The Origin: Time Shivers

The Origin: Time Shivers

3 July 2021 at 2pm
Boat moored in Canbury Gardens, next to The Boaters Inn

As part of Ben Judd’s Stanley Picker Fellowship project The Origin, a series of workshops, performances, talks and tours took place at Stanley Picker Gallery, a boat moored in Kingston Upon Thames and online throughout June and July 2021.

For our final event, Kingston School of Art Drama students Louise Hall and Jessica Saunders performed Time Shivers, a piece of prose composed by local writer Jim Dunk especially for The Origin. It weaves the narrative of two young women, a hundred years apart whose lives are connected by The Origin, the Thames and the Hogsmill, and the community that surrounds us.

The piece was performed on board the top deck of the boat, witnessed by an audience, passers-by and those in The Boaters pub garden next to our moorings! At the Gallery it was presented within the installation, and in collaboration with KSA Dance students Libby Canagasabey and Lucy Beadle whose improvised movements inspired by the text, The Origin, and the music playing within the installation, which had been composed by KSA Music. With Louise, who played the ‘older’ character, wearing a costume made by KSA Fashion as part of the wider project, this truly was a cross-disciplinary collaboration.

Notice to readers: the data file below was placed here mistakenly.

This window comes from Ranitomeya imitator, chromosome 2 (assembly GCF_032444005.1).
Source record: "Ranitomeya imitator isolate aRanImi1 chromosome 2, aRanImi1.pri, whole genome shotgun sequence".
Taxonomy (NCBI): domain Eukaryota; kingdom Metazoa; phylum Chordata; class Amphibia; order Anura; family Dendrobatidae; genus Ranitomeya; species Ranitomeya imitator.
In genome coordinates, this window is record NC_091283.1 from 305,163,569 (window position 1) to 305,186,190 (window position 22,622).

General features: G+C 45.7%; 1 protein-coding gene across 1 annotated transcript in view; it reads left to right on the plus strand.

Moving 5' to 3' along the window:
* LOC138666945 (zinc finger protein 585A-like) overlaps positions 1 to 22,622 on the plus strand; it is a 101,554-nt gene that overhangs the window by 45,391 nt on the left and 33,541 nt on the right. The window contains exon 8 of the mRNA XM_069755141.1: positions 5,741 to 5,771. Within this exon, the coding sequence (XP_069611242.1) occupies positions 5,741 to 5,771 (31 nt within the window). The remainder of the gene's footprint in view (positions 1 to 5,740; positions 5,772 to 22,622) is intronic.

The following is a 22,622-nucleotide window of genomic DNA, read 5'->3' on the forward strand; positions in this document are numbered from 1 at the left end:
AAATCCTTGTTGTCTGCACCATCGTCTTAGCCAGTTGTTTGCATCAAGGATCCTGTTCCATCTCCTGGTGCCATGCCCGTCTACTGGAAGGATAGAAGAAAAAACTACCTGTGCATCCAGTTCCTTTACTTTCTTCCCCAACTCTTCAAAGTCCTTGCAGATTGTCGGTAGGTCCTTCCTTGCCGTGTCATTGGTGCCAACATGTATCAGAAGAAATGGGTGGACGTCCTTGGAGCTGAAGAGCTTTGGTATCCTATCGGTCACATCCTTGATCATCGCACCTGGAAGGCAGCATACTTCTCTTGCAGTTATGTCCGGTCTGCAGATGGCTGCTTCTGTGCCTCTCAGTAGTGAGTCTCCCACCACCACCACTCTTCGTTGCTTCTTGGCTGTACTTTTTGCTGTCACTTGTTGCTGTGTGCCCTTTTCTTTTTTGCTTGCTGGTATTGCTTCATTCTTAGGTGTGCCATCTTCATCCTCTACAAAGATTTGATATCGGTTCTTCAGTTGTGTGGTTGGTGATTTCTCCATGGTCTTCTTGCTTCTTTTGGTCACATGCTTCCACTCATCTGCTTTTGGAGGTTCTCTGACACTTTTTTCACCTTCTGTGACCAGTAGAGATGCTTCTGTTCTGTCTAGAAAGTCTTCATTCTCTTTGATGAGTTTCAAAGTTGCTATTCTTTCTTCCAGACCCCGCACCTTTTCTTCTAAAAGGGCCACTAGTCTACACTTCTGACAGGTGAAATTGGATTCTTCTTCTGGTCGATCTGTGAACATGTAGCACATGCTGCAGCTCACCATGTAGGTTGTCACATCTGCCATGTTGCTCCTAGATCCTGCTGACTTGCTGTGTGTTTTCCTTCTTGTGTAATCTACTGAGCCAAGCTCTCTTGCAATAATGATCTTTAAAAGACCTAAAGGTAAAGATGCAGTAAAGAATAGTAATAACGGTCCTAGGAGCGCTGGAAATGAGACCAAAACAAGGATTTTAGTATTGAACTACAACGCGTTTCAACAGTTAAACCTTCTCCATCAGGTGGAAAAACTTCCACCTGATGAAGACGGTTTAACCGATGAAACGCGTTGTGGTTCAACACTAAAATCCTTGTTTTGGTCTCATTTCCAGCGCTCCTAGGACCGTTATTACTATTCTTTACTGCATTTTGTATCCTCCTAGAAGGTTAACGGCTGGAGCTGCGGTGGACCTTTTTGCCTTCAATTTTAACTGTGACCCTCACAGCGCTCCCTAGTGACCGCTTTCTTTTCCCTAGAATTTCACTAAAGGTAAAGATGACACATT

Jim Dunk is a locally-based writer, theatre and screen actor, and theatre director who has guest lectured for KSA Drama. Jim lead Creative Writing workshops as part of The Origin site-specific workshop programme and is also a member of The Bradbury, a local community centre for the active over 55s, whose Storytelling and Creative Writing groups, directed by Jim, participated in #TheOriginKingston online last summer – see what they came up with here.

Ben Judd’s Stanley Picker Fellowship project The Origin reflects on Britain’s island status, both literal and metaphorical, and how islands shape the communities that live there. The Origin brings together the communities surrounding the Stanley Picker Gallery – from Kingston University students and academics to local networks, charities and residents – and asks them to imagine a classless, stateless, humane society based on common ownership. A temporary community, an experiment in living, a fictional island group. This collaborative project culminated this summer with an installation at the Gallery, a boat on the River Thames and a series of performances, workshops and events – a rehearsal for an alternative future.